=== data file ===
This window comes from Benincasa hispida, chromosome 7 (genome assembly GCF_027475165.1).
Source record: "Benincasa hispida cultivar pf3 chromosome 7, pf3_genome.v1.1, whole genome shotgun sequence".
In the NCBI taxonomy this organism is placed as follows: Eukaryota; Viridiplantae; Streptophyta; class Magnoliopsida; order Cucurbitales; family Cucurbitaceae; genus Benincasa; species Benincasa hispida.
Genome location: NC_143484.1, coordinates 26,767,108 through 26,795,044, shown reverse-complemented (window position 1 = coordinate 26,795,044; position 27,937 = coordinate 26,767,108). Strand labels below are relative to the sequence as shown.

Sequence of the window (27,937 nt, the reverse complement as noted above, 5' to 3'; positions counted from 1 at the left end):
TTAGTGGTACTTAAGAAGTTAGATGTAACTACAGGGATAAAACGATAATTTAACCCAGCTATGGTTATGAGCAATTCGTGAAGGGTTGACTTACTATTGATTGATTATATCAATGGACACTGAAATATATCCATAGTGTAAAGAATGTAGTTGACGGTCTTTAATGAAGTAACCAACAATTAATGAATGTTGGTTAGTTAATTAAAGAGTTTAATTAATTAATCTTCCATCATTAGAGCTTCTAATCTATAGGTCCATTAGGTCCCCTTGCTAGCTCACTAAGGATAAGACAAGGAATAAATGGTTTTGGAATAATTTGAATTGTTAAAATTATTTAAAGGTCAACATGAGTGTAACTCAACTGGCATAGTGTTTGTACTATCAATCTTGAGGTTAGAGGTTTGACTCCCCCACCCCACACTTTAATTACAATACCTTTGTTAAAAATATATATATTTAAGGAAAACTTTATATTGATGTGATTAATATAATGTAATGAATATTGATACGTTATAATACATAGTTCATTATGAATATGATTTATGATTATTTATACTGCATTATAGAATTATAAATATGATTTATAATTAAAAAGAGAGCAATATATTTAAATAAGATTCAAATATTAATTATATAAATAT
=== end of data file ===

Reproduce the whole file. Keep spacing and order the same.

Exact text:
This window comes from Benincasa hispida, chromosome 7 (genome assembly GCF_027475165.1).
Source record: "Benincasa hispida cultivar pf3 chromosome 7, pf3_genome.v1.1, whole genome shotgun sequence".
In the NCBI taxonomy this organism is placed as follows: Eukaryota; Viridiplantae; Streptophyta; class Magnoliopsida; order Cucurbitales; family Cucurbitaceae; genus Benincasa; species Benincasa hispida.
Genome location: NC_143484.1, coordinates 26,767,108 through 26,795,044, shown reverse-complemented (window position 1 = coordinate 26,795,044; position 27,937 = coordinate 26,767,108). Strand labels below are relative to the sequence as shown.

Sequence of the window (27,937 nt, the reverse complement as noted above, 5' to 3'; positions counted from 1 at the left end):
TTAGTGGTACTTAAGAAGTTAGATGTAACTACAGGGATAAAACGATAATTTAACCCAGCTATGGTTATGAGCAATTCGTGAAGGGTTGACTTACTATTGATTGATTATATCAATGGACACTGAAATATATCCATAGTGTAAAGAATGTAGTTGACGGTCTTTAATGAAGTAACCAACAATTAATGAATGTTGGTTAGTTAATTAAAGAGTTTAATTAATTAATCTTCCATCATTAGAGCTTCTAATCTATAGGTCCATTAGGTCCCCTTGCTAGCTCACTAAGGATAAGACAAGGAATAAATGGTTTTGGAATAATTTGAATTGTTAAAATTATTTAAAGGTCAACATGAGTGTAACTCAACTGGCATAGTGTTTGTACTATCAATCTTGAGGTTAGAGGTTTGACTCCCCCACCCCACACTTTAATTACAATACCTTTGTTAAAAATATATATATTTAAGGAAAACTTTATATTGATGTGATTAATATAATGTAATGAATATTGATACGTTATAATACATAGTTCATTATGAATATGATTTATGATTATTTATACTGCATTATAGAATTATAAATATGATTTATAATTAAAAAGAGAGCAATATATTTAAATAAGATTCAAATATTAATTATATAAATAT